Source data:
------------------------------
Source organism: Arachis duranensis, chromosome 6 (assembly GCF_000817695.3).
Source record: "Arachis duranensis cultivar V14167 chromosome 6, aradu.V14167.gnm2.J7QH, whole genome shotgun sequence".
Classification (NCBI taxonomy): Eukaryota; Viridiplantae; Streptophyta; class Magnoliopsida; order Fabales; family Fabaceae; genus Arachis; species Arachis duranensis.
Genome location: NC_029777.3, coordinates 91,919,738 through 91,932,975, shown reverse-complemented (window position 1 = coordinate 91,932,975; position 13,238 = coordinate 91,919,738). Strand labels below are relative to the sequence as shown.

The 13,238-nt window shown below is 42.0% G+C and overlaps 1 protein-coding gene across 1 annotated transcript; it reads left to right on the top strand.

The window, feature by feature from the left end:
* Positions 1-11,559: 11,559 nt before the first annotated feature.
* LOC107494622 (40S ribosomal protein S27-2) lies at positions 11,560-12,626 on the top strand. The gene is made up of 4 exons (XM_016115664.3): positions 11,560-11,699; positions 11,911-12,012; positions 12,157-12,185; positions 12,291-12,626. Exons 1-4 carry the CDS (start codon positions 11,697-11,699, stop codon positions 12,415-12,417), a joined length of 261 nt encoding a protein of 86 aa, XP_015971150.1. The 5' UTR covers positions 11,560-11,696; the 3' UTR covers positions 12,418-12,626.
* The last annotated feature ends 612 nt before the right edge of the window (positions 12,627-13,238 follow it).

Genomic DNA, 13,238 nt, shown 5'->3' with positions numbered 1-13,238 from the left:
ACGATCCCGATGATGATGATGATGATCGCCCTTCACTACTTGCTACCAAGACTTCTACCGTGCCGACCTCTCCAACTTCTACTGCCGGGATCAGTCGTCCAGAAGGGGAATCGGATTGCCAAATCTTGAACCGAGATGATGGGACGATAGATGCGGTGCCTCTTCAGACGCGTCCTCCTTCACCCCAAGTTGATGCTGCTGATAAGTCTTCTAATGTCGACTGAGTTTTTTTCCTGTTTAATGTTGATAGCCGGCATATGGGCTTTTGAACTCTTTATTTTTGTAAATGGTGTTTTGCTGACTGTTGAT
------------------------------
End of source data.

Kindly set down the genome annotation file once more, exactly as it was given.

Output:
Source organism: Arachis duranensis, chromosome 6 (assembly GCF_000817695.3).
Source record: "Arachis duranensis cultivar V14167 chromosome 6, aradu.V14167.gnm2.J7QH, whole genome shotgun sequence".
Classification (NCBI taxonomy): Eukaryota; Viridiplantae; Streptophyta; class Magnoliopsida; order Fabales; family Fabaceae; genus Arachis; species Arachis duranensis.
Genome location: NC_029777.3, coordinates 91,919,738 through 91,932,975, shown reverse-complemented (window position 1 = coordinate 91,932,975; position 13,238 = coordinate 91,919,738). Strand labels below are relative to the sequence as shown.

The 13,238-nt window shown below is 42.0% G+C and overlaps 1 protein-coding gene across 1 annotated transcript; it reads left to right on the top strand.

The window, feature by feature from the left end:
* Positions 1-11,559: 11,559 nt before the first annotated feature.
* LOC107494622 (40S ribosomal protein S27-2) lies at positions 11,560-12,626 on the top strand. The gene is made up of 4 exons (XM_016115664.3): positions 11,560-11,699; positions 11,911-12,012; positions 12,157-12,185; positions 12,291-12,626. Exons 1-4 carry the CDS (start codon positions 11,697-11,699, stop codon positions 12,415-12,417), a joined length of 261 nt encoding a protein of 86 aa, XP_015971150.1. The 5' UTR covers positions 11,560-11,696; the 3' UTR covers positions 12,418-12,626.
* The last annotated feature ends 612 nt before the right edge of the window (positions 12,627-13,238 follow it).

Genomic DNA, 13,238 nt, shown 5'->3' with positions numbered 1-13,238 from the left:
ACGATCCCGATGATGATGATGATGATCGCCCTTCACTACTTGCTACCAAGACTTCTACCGTGCCGACCTCTCCAACTTCTACTGCCGGGATCAGTCGTCCAGAAGGGGAATCGGATTGCCAAATCTTGAACCGAGATGATGGGACGATAGATGCGGTGCCTCTTCAGACGCGTCCTCCTTCACCCCAAGTTGATGCTGCTGATAAGTCTTCTAATGTCGACTGAGTTTTTTTCCTGTTTAATGTTGATAGCCGGCATATGGGCTTTTGAACTCTTTATTTTTGTAAATGGTGTTTTGCTGACTGTTGAT